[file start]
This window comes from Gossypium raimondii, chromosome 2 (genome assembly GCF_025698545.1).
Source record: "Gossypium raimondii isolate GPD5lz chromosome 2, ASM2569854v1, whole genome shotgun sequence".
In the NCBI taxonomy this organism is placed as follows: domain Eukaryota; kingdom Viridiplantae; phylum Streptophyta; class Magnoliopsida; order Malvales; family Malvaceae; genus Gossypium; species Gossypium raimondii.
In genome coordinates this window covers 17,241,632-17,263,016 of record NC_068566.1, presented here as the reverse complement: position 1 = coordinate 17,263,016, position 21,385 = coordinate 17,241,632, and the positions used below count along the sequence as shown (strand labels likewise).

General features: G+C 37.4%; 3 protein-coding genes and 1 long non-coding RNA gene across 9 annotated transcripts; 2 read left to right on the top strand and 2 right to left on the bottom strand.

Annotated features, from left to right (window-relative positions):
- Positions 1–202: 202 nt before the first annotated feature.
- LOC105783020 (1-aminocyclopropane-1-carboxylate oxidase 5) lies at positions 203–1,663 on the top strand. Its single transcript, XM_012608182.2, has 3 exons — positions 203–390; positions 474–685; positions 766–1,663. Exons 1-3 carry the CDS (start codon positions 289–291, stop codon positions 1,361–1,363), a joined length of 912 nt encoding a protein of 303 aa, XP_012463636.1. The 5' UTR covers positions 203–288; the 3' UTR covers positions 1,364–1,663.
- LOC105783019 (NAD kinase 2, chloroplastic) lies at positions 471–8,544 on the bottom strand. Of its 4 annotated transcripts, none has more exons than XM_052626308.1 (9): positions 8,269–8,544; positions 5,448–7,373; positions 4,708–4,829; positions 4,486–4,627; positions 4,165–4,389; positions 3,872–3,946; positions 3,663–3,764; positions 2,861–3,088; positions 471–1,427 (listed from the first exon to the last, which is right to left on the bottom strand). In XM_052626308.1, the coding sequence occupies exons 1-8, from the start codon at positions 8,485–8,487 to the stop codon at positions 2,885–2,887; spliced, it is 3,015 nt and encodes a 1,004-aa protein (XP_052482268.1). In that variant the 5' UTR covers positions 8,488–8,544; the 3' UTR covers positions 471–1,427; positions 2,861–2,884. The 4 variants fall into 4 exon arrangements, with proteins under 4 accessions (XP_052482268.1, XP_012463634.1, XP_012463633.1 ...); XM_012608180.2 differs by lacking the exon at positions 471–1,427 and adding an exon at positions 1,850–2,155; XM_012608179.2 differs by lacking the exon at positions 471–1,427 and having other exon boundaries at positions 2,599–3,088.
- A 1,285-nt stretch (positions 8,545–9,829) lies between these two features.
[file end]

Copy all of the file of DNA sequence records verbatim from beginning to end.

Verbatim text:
This window comes from Gossypium raimondii, chromosome 2 (genome assembly GCF_025698545.1).
Source record: "Gossypium raimondii isolate GPD5lz chromosome 2, ASM2569854v1, whole genome shotgun sequence".
In the NCBI taxonomy this organism is placed as follows: domain Eukaryota; kingdom Viridiplantae; phylum Streptophyta; class Magnoliopsida; order Malvales; family Malvaceae; genus Gossypium; species Gossypium raimondii.
In genome coordinates this window covers 17,241,632-17,263,016 of record NC_068566.1, presented here as the reverse complement: position 1 = coordinate 17,263,016, position 21,385 = coordinate 17,241,632, and the positions used below count along the sequence as shown (strand labels likewise).

General features: G+C 37.4%; 3 protein-coding genes and 1 long non-coding RNA gene across 9 annotated transcripts; 2 read left to right on the top strand and 2 right to left on the bottom strand.

Annotated features, from left to right (window-relative positions):
- Positions 1–202: 202 nt before the first annotated feature.
- LOC105783020 (1-aminocyclopropane-1-carboxylate oxidase 5) lies at positions 203–1,663 on the top strand. Its single transcript, XM_012608182.2, has 3 exons — positions 203–390; positions 474–685; positions 766–1,663. Exons 1-3 carry the CDS (start codon positions 289–291, stop codon positions 1,361–1,363), a joined length of 912 nt encoding a protein of 303 aa, XP_012463636.1. The 5' UTR covers positions 203–288; the 3' UTR covers positions 1,364–1,663.
- LOC105783019 (NAD kinase 2, chloroplastic) lies at positions 471–8,544 on the bottom strand. Of its 4 annotated transcripts, none has more exons than XM_052626308.1 (9): positions 8,269–8,544; positions 5,448–7,373; positions 4,708–4,829; positions 4,486–4,627; positions 4,165–4,389; positions 3,872–3,946; positions 3,663–3,764; positions 2,861–3,088; positions 471–1,427 (listed from the first exon to the last, which is right to left on the bottom strand). In XM_052626308.1, the coding sequence occupies exons 1-8, from the start codon at positions 8,485–8,487 to the stop codon at positions 2,885–2,887; spliced, it is 3,015 nt and encodes a 1,004-aa protein (XP_052482268.1). In that variant the 5' UTR covers positions 8,488–8,544; the 3' UTR covers positions 471–1,427; positions 2,861–2,884. The 4 variants fall into 4 exon arrangements, with proteins under 4 accessions (XP_052482268.1, XP_012463634.1, XP_012463633.1 ...); XM_012608180.2 differs by lacking the exon at positions 471–1,427 and adding an exon at positions 1,850–2,155; XM_012608179.2 differs by lacking the exon at positions 471–1,427 and having other exon boundaries at positions 2,599–3,088.
- A 1,285-nt stretch (positions 8,545–9,829) lies between these two features.